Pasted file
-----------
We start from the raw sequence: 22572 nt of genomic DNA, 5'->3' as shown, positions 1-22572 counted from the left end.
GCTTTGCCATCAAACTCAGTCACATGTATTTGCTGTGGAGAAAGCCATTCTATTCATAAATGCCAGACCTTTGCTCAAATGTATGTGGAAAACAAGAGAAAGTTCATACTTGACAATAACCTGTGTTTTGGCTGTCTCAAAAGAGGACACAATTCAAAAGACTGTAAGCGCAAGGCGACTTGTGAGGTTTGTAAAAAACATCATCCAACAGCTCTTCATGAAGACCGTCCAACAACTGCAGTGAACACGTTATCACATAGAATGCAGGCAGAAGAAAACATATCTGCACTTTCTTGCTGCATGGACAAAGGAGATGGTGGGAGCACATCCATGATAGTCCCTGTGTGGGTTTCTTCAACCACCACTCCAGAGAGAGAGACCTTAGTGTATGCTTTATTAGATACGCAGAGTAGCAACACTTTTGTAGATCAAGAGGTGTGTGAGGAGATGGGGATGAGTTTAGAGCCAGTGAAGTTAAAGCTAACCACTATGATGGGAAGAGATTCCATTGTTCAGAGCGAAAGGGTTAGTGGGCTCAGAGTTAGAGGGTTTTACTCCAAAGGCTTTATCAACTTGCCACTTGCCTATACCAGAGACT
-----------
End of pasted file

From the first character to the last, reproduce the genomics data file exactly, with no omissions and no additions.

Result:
We start from the raw sequence: 22572 nt of genomic DNA, 5'->3' as shown, positions 1-22572 counted from the left end.
GCTTTGCCATCAAACTCAGTCACATGTATTTGCTGTGGAGAAAGCCATTCTATTCATAAATGCCAGACCTTTGCTCAAATGTATGTGGAAAACAAGAGAAAGTTCATACTTGACAATAACCTGTGTTTTGGCTGTCTCAAAAGAGGACACAATTCAAAAGACTGTAAGCGCAAGGCGACTTGTGAGGTTTGTAAAAAACATCATCCAACAGCTCTTCATGAAGACCGTCCAACAACTGCAGTGAACACGTTATCACATAGAATGCAGGCAGAAGAAAACATATCTGCACTTTCTTGCTGCATGGACAAAGGAGATGGTGGGAGCACATCCATGATAGTCCCTGTGTGGGTTTCTTCAACCACCACTCCAGAGAGAGAGACCTTAGTGTATGCTTTATTAGATACGCAGAGTAGCAACACTTTTGTAGATCAAGAGGTGTGTGAGGAGATGGGGATGAGTTTAGAGCCAGTGAAGTTAAAGCTAACCACTATGATGGGAAGAGATTCCATTGTTCAGAGCGAAAGGGTTAGTGGGCTCAGAGTTAGAGGGTTTTACTCCAAAGGCTTTATCAACTTGCCACTTGCCTATACCAGAGACT